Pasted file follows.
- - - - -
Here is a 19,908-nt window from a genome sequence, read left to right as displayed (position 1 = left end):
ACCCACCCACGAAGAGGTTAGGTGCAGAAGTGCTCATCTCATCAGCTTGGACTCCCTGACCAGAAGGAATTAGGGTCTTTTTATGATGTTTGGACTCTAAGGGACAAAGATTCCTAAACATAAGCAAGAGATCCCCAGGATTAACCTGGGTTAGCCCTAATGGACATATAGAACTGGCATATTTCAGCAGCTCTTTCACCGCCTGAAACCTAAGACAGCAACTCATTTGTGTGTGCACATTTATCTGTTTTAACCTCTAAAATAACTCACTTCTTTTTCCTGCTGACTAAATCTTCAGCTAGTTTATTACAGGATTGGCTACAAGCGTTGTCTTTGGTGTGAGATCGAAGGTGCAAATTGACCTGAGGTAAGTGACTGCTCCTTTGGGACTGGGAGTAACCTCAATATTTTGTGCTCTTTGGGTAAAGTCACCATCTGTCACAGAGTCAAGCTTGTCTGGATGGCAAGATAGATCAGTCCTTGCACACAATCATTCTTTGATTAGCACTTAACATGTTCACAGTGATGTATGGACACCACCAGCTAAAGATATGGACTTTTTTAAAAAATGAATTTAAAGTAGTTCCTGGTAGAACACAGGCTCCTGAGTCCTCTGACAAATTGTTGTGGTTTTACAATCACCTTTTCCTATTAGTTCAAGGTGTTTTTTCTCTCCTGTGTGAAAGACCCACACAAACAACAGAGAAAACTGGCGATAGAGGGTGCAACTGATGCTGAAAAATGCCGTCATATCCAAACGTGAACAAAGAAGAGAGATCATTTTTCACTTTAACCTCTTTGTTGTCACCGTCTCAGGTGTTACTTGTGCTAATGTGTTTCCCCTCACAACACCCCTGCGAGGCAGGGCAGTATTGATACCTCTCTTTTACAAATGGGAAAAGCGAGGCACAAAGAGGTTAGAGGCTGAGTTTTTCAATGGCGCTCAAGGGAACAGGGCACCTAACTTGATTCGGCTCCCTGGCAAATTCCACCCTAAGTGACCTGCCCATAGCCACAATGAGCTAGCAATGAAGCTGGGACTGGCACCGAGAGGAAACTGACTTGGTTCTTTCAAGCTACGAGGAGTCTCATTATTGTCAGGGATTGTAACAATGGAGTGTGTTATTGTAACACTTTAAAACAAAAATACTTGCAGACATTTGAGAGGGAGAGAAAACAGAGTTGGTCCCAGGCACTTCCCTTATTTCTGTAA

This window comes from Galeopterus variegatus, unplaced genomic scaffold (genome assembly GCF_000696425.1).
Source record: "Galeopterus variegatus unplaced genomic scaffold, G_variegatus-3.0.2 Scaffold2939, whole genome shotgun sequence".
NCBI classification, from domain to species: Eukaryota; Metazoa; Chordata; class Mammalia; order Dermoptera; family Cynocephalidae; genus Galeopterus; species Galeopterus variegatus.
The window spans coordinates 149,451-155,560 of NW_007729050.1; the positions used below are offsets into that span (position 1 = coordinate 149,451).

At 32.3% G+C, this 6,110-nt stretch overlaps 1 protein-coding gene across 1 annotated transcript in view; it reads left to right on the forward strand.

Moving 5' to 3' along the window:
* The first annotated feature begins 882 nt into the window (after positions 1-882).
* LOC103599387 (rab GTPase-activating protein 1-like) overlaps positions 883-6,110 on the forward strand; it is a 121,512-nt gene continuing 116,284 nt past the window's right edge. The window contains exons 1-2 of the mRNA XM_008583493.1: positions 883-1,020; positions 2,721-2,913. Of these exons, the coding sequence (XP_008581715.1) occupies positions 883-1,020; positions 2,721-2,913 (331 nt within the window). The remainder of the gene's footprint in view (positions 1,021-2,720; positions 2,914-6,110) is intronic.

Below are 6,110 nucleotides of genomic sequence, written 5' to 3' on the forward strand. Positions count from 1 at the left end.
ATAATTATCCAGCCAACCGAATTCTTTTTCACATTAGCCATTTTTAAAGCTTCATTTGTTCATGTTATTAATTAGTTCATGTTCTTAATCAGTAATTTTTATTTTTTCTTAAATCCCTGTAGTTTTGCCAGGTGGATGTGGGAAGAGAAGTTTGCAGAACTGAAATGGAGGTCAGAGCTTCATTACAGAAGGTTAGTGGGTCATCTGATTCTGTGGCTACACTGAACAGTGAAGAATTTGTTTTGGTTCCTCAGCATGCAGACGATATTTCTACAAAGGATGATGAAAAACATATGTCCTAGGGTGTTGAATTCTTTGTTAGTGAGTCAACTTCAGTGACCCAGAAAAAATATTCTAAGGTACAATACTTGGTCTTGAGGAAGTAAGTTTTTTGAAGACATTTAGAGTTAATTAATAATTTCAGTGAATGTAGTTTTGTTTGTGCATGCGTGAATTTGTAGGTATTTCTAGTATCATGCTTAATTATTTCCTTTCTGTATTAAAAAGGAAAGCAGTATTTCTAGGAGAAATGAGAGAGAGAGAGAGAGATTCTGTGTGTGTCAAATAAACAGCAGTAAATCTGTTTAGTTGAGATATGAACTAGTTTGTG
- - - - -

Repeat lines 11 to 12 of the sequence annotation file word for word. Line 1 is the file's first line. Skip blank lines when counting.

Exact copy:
Below are 6,110 nucleotides of genomic sequence, written 5' to 3' on the forward strand. Positions count from 1 at the left end.
ATAATTATCCAGCCAACCGAATTCTTTTTCACATTAGCCATTTTTAAAGCTTCATTTGTTCATGTTATTAATTAGTTCATGTTCTTAATCAGTAATTTTTATTTTTTCTTAAATCCCTGTAGTTTTGCCAGGTGGATGTGGGAAGAGAAGTTTGCAGAACTGAAATGGAGGTCAGAGCTTCATTACAGAAGGTTAGTGGGTCATCTGATTCTGTGGCTACACTGAACAGTGAAGAATTTGTTTTGGTTCCTCAGCATGCAGACGATATTTCTACAAAGGATGATGAAAAACATATGTCCTAGGGTGTTGAATTCTTTGTTAGTGAGTCAACTTCAGTGACCCAGAAAAAATATTCTAAGGTACAATACTTGGTCTTGAGGAAGTAAGTTTTTTGAAGACATTTAGAGTTAATTAATAATTTCAGTGAATGTAGTTTTGTTTGTGCATGCGTGAATTTGTAGGTATTTCTAGTATCATGCTTAATTATTTCCTTTCTGTATTAAAAAGGAAAGCAGTATTTCTAGGAGAAATGAGAGAGAGAGAGAGAGATTCTGTGTGTGTCAAATAAACAGCAGTAAATCTGTTTAGTTGAGATATGAACTAGTTTGTG